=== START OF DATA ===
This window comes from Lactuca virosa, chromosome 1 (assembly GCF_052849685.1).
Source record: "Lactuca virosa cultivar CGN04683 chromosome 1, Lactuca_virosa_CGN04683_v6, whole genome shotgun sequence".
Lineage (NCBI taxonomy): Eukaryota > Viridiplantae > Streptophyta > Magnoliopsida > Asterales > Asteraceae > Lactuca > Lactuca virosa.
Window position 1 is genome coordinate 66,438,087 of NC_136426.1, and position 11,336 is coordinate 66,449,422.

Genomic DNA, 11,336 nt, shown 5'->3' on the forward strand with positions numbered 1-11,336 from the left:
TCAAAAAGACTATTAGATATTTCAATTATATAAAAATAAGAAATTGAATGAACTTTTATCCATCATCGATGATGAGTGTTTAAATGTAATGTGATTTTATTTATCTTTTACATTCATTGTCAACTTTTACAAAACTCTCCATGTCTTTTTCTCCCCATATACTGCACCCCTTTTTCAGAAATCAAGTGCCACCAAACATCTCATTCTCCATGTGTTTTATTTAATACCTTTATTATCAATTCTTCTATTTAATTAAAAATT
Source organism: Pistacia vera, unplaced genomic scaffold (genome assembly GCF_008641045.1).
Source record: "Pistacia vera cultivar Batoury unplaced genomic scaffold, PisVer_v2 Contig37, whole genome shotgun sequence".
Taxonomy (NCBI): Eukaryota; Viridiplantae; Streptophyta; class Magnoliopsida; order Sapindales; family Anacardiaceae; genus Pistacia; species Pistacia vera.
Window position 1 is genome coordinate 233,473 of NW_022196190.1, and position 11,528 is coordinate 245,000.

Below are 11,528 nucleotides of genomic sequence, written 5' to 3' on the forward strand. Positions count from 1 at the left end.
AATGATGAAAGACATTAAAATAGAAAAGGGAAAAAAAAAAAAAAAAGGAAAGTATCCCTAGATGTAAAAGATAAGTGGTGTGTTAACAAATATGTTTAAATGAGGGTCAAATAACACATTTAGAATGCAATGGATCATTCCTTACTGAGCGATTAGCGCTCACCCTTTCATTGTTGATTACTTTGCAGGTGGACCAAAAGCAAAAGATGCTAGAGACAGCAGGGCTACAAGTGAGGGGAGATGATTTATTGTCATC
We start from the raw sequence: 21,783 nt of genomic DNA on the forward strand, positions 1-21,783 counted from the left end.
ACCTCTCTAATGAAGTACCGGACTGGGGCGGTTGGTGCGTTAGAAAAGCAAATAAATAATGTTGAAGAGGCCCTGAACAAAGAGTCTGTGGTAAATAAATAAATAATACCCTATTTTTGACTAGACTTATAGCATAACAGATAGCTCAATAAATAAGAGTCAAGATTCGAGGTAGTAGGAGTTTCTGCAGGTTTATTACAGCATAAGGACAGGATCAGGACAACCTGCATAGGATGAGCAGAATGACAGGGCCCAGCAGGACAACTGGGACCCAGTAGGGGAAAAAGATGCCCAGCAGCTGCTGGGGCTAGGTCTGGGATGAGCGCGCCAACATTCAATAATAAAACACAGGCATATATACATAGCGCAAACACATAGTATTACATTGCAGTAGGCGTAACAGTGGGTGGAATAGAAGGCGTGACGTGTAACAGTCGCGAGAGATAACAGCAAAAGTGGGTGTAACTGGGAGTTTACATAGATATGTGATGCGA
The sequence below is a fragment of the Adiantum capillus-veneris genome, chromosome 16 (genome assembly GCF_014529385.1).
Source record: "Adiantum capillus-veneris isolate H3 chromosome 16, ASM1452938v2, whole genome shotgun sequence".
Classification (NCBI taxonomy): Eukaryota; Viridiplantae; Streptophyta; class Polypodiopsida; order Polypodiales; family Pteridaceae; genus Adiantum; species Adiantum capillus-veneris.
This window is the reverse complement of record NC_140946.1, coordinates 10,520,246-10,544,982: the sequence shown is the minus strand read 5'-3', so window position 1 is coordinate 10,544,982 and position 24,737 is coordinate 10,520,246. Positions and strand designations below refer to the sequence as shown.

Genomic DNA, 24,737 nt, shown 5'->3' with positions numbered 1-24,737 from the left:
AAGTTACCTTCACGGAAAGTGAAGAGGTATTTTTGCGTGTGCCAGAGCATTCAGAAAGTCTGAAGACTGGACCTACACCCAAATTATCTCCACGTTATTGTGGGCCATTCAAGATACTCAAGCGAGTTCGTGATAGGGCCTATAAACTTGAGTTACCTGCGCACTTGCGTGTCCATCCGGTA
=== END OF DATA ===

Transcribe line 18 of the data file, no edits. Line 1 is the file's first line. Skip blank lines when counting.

This window is the reverse complement of record NC_140946.1, coordinates 10,520,246-10,544,982: the sequence shown is the minus strand read 5'-3', so window position 1 is coordinate 10,544,982 and position 24,737 is coordinate 10,520,246. Positions and strand designations below refer to the sequence as shown.